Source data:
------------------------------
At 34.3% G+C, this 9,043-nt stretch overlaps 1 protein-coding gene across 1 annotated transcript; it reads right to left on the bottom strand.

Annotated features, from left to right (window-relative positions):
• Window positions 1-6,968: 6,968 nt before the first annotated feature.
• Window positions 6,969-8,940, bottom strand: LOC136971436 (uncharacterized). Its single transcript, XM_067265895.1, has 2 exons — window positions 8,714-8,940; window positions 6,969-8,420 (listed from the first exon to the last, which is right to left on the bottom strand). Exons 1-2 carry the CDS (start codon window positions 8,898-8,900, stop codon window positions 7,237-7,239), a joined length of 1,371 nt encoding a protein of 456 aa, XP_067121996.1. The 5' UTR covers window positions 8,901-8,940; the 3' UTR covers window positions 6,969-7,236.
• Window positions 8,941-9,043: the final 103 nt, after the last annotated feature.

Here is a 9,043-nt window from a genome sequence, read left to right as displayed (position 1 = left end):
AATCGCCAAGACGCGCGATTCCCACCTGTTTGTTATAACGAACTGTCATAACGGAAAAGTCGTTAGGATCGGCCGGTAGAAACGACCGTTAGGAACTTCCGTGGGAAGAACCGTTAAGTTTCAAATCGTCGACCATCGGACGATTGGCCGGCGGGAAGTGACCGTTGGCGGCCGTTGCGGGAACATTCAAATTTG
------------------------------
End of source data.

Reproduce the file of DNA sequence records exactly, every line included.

At 34.3% G+C, this 9,043-nt stretch overlaps 1 protein-coding gene across 1 annotated transcript; it reads right to left on the bottom strand.

Annotated features, from left to right (window-relative positions):
• Window positions 1-6,968: 6,968 nt before the first annotated feature.
• Window positions 6,969-8,940, bottom strand: LOC136971436 (uncharacterized). Its single transcript, XM_067265895.1, has 2 exons — window positions 8,714-8,940; window positions 6,969-8,420 (listed from the first exon to the last, which is right to left on the bottom strand). Exons 1-2 carry the CDS (start codon window positions 8,898-8,900, stop codon window positions 7,237-7,239), a joined length of 1,371 nt encoding a protein of 456 aa, XP_067121996.1. The 5' UTR covers window positions 8,901-8,940; the 3' UTR covers window positions 6,969-7,236.
• Window positions 8,941-9,043: the final 103 nt, after the last annotated feature.

Here is a 9,043-nt window from a genome sequence, read left to right as displayed (position 1 = left end):
AATCGCCAAGACGCGCGATTCCCACCTGTTTGTTATAACGAACTGTCATAACGGAAAAGTCGTTAGGATCGGCCGGTAGAAACGACCGTTAGGAACTTCCGTGGGAAGAACCGTTAAGTTTCAAATCGTCGACCATCGGACGATTGGCCGGCGGGAAGTGACCGTTGGCGGCCGTTGCGGGAACATTCAAATTTG